Friday, February 14, 2014

Charles I's Painter Looks Over His Shoulder

Richard Cork discusses Anthony Van Dyck's last "Self-Portrait" in The Wall Street Journal; he finds the artist concerned about his patron and his own health:

Van Dyck appears increasingly ill-at-ease, as if his fierce concentration on the task at hand has been diverted by some unexpected intrusion. He seems startled, and I can imagine him feeling annoyed by the disturbance. His mouth might be on the point of opening. A hint of a frown can be detected curving up from the edge of his raised right eyebrow.

What is really going on here? Van Dyck's last "Self-Portrait" may well reflect his gathering alarm about the state of his adopted home. Charles I, who contributed so greatly to Van Dyck's success, had alienated a growing number of powerful forces. And Van Dyck's eminent position within the royal court must have alerted him to the danger now confronting the monarch. (Civil war would break out in 1642.) Van Dyck was sensitive enough to appreciate the problem, and his anxiety could have been exacerbated by his own illness.

Van Dyck probably sensed, when he stared at his own reflection and set it down on canvas, that his health was ominously poor. In August 1641 the Countess of Roxburghe reported in a letter that he had been ill for a long time, and soon afterward Van Dyck grew so infirm that he abandoned a major commission to paint Cardinal Richelieu's portrait in Paris. He must have felt very frustrated, and at the base of the elaborate oak frame surrounding his last "Self-Portrait" a demonic face scowls as he opens his mouth in a roar of rage. There is certainly a haunting awareness of transience in the "Self-Portrait." Even as he emphasizes the strength of his penetrating gaze, Van Dyck conveys a melancholy awareness that nothing of him will endure very long, apart from the art he creates. The white shirt that occupies such a prominent space near the center of the painting looks as turbulent as a storm-stricken sea. This boldly handled passage of paint could almost be seen as prophetic, hinting at the military tempest that was about to engulf England and destroy the king along with so many of his subjects in a catastrophic conflict.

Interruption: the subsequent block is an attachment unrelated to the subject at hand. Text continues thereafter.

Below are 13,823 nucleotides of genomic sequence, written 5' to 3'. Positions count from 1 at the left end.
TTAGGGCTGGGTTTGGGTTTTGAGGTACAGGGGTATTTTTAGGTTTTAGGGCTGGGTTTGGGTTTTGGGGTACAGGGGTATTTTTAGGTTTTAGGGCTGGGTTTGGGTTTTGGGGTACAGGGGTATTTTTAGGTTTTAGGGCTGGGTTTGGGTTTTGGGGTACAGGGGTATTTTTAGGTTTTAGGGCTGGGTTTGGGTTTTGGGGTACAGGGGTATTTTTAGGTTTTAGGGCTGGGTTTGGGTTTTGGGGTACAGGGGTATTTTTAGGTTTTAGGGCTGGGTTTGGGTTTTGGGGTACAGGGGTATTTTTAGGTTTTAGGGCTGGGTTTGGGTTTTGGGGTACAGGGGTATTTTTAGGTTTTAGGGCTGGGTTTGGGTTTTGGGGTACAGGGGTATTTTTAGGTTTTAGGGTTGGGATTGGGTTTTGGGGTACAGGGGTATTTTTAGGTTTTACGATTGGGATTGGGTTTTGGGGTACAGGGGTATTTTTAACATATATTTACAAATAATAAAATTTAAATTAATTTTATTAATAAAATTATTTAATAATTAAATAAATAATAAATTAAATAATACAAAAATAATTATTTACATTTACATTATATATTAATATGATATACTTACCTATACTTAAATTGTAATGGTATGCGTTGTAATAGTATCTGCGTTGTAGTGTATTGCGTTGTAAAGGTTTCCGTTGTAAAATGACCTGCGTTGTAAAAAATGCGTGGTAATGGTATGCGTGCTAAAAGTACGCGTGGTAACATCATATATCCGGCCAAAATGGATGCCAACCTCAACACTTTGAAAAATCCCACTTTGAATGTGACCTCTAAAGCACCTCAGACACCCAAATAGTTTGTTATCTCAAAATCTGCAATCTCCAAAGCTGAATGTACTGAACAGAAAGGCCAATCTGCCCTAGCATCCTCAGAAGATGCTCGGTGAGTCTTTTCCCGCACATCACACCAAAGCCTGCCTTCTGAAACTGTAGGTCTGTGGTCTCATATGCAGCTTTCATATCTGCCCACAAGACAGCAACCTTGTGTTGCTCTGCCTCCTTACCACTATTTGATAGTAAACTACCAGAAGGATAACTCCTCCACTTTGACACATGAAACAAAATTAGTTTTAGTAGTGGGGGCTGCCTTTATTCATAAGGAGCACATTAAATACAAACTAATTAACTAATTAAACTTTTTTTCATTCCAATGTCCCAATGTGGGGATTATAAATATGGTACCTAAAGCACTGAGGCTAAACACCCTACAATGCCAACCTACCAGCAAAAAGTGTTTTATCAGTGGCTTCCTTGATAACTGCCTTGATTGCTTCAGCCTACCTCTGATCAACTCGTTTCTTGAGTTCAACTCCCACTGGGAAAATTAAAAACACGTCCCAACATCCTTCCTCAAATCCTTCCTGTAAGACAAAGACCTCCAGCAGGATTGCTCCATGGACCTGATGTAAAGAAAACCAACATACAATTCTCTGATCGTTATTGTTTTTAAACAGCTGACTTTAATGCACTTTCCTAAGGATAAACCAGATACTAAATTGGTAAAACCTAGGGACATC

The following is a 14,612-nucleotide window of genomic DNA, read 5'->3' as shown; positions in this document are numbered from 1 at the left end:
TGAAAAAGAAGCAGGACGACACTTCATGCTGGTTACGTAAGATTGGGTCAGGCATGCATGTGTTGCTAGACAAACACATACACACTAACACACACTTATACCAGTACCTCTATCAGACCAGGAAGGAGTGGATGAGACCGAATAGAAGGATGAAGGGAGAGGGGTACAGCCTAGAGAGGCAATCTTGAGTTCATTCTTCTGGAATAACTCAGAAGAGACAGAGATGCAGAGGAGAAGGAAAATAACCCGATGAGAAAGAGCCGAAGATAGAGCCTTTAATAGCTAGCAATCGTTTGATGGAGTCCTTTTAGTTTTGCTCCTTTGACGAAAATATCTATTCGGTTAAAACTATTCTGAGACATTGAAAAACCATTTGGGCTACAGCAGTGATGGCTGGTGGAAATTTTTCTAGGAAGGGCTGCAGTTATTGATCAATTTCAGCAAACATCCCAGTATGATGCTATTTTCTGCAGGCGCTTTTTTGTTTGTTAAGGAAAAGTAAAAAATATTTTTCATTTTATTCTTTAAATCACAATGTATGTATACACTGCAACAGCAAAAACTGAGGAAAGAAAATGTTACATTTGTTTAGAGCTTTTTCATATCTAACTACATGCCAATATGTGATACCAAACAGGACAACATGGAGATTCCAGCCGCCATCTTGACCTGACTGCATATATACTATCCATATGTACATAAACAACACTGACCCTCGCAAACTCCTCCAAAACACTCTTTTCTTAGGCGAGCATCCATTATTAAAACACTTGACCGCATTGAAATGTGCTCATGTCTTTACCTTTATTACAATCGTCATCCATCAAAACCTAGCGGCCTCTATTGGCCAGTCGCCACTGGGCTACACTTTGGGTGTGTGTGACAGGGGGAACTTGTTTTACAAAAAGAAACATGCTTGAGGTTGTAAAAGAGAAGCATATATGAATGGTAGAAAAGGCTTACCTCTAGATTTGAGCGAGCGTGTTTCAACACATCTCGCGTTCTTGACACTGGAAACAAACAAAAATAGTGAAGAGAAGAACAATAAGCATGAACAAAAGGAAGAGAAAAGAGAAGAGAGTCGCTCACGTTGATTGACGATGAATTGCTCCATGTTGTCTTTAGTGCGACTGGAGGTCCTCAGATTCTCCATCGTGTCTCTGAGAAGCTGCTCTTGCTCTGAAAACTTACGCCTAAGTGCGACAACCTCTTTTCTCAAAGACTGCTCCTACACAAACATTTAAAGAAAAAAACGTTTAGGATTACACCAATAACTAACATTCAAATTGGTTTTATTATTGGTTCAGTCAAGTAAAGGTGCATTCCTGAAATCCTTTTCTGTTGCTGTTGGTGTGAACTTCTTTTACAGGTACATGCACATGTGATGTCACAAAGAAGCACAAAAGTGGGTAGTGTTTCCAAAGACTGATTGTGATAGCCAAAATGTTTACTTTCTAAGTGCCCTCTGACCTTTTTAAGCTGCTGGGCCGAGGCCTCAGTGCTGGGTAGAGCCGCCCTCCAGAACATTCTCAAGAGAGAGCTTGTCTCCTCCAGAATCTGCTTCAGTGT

The National Portrait Gallery in London is raising funds to purchase, preserve, and display this portrait (and keep it from being obtained by a private collector). More about that effort here.

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